Mark Leyner is a “postmodern” American author known for employing an unconventional writing style in his works of fiction. He is most well-known for The Tetherballs of Bougainville. Leyner has worked for Esquire, George, and is also a writer for MTV. He is also known for being critiqued in David Foster Wallace’s essay, “E Unibus Pluram: Television and U.S. Fiction.”
Just. Plain. Weird.
While I have never been high on marijuana, I imagine the drug-induced feeling resembles The Sugar Frosted Nutsack. The book reads like Douglas Adams, author of The Hitchhiker's Guide to the Galaxy, had a literary baby with a run-on-sentence. The Sugar Frosted Nutsack is most likely the weirdest novel I’ve ever read. But, in the interest of a longer review, I’ll try to recount the “plot” of the novel for your convenience. If anything, the novel is a tale of the gods.
The gods and goddesses of the world reside among the bustling metropolis of Dubai. These gods emerged 14 billion years ago from a bus, after a spring break party.
“During the Belle Époque—that period of time, about fourteen billion years ago, after the Gods were delivered by bus from some sort of ‘Spring Break’ during which they are said to have ‘gone wild’—the Gods put things in order, made them comprehensible, provided context, imposed coherence of meaning, i.e., they created the world as we know it today” (26).
|Photo by Doug Focht|
“The God of Head Trauma (who was also, of course, the God of Concussions, the God of Dementia, the God of Alcoholic Blackouts, the God of Brainwashing, Implanted Thoughts, and Cultural Amnesia) was called El Cucho (‘The Old Man’). This was a facetious epithet because El Cucho had a lustrously youthful appearance—a million-watt smile and a streaming surfer-boy mane of blond hair. He wore a tiger-skin loincloth. In the eternal schism between El Brazo and La Felina on one side versus Mogul Magoo and his snake-headed Pistoleras on the other, El Cucho (who as also known as ‘Kid Coma’ and ‘XOXO’) was firmly in the El Brazo / La Felina camp. XOXO liked sitting around with circus performers and hockey players and boxers and plying them with drugged sherbet. He liked to mess with people’s minds—to make them forget things or put alien ideas in their heads. (Year after year, he was consistently voted both ‘Most Sadistic’ and ‘Friendliest’ God by his peers!)” (17).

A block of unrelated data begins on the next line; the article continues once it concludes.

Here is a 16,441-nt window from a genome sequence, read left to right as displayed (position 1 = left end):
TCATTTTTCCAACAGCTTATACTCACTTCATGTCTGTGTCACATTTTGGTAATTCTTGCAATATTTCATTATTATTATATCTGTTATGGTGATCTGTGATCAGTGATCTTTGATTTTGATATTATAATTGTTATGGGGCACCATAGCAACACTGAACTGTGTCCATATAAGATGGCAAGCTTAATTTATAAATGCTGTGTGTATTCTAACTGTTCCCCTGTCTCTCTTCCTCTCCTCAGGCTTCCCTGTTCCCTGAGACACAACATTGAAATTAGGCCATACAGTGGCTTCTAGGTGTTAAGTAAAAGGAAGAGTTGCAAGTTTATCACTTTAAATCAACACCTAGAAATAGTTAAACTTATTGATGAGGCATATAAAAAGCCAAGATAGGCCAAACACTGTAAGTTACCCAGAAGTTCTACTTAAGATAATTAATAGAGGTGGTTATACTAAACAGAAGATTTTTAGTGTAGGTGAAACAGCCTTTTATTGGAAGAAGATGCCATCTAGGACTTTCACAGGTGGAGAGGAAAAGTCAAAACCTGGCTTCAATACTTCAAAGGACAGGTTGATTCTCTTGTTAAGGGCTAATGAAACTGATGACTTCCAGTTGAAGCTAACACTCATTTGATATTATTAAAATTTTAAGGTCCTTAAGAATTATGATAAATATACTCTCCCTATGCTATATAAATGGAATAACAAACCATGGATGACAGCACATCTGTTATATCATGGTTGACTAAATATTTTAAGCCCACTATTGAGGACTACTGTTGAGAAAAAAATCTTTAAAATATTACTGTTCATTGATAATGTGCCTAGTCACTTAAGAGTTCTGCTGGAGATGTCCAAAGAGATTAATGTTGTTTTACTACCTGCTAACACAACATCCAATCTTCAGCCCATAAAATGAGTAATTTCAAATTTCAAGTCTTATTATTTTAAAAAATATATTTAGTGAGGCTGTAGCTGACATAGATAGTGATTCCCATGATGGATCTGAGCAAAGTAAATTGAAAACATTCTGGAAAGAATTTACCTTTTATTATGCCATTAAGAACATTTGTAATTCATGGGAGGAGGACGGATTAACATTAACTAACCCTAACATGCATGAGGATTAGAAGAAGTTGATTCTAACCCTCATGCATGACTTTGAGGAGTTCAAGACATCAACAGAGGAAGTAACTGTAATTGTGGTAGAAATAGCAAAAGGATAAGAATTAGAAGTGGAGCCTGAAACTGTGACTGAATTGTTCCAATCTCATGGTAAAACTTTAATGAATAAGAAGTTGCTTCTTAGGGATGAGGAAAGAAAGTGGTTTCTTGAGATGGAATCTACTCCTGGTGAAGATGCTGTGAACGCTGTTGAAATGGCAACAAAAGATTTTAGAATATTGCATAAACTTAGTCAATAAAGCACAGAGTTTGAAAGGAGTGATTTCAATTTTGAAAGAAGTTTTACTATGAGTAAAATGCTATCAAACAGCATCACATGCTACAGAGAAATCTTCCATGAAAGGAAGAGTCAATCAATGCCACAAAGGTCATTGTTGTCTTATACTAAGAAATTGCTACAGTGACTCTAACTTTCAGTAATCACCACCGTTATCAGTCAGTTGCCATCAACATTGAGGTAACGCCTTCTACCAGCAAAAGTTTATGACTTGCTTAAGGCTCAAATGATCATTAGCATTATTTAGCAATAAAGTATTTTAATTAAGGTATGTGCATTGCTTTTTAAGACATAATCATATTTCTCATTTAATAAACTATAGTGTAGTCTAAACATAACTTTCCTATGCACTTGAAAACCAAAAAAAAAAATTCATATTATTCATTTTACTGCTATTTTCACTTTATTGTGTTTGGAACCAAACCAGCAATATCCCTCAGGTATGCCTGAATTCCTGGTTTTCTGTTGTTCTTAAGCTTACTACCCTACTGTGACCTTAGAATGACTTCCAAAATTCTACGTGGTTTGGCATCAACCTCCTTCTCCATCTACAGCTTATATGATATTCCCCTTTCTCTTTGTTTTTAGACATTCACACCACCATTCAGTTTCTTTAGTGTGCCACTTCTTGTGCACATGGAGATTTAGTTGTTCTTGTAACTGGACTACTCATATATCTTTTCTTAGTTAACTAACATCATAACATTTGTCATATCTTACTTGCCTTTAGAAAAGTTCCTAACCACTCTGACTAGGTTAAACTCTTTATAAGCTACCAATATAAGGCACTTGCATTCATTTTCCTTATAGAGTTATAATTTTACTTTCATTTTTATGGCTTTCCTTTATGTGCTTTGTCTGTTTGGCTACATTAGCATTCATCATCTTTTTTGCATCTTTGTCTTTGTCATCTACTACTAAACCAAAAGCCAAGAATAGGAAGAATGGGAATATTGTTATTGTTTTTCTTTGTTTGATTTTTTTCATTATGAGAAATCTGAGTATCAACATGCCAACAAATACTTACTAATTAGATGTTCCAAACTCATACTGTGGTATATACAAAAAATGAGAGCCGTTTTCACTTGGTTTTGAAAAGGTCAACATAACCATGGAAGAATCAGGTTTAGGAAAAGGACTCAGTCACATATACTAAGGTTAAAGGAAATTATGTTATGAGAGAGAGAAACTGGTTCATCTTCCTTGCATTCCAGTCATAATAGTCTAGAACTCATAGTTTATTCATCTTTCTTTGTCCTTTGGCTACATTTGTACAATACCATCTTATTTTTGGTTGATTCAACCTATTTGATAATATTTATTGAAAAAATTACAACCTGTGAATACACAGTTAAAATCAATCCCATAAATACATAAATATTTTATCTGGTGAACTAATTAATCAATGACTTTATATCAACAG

Ike the Butcher
|Photo by Thomas Hawk|
“Ike’s a Taurus and an autodidact, and his diction tends to be Victorian, actually (think Matthew Arnold and Thomas Hardy). The ‘real’ Ike is such a sweetheart, such a pussycat in a way…although he’s capable of unprovoked spasms of explosive violence where you’re like:
I cannot believe
He just did that” (46).
Ike is a borderline anti-Semite, and a favorite of the goddess La Felina (the usually stoned goddess of humility) whose refrain for him is “Ike Always Keeps It Simple and Sexy”. The gods recount the tale of how Ike seduces La Felina and also eventually commits suicide by being killed by a police officer.
The book is extremely complicated, and doesn’t have a strong sense of plot or character development. With run-on sentences, random bolded and italicized words, and neo-mythology the book is original, to say the least. At the same time, I feel like original isn’t a good enough word. Try The Sugar Frosted Nutsack if you dare—you may like it, and you may not, just be prepared for complete weirdness.
Verdict: 2 out of 5
Posted by: Andrew Jacobson